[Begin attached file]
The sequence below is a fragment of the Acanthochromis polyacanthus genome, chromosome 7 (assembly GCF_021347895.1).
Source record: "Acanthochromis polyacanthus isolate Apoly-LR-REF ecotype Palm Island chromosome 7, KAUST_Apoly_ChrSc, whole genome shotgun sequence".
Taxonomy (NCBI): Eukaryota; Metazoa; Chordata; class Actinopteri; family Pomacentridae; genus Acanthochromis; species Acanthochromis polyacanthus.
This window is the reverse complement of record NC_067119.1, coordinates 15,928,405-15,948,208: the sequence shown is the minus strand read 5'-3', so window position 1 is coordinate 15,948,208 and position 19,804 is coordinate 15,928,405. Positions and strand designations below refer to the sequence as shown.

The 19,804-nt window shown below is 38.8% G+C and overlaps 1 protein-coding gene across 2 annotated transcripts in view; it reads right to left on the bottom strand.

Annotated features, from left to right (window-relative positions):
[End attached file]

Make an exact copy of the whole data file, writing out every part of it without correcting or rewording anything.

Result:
The sequence below is a fragment of the Acanthochromis polyacanthus genome, chromosome 7 (assembly GCF_021347895.1).
Source record: "Acanthochromis polyacanthus isolate Apoly-LR-REF ecotype Palm Island chromosome 7, KAUST_Apoly_ChrSc, whole genome shotgun sequence".
Taxonomy (NCBI): Eukaryota; Metazoa; Chordata; class Actinopteri; family Pomacentridae; genus Acanthochromis; species Acanthochromis polyacanthus.
This window is the reverse complement of record NC_067119.1, coordinates 15,928,405-15,948,208: the sequence shown is the minus strand read 5'-3', so window position 1 is coordinate 15,948,208 and position 19,804 is coordinate 15,928,405. Positions and strand designations below refer to the sequence as shown.

The 19,804-nt window shown below is 38.8% G+C and overlaps 1 protein-coding gene across 2 annotated transcripts in view; it reads right to left on the bottom strand.

Annotated features, from left to right (window-relative positions):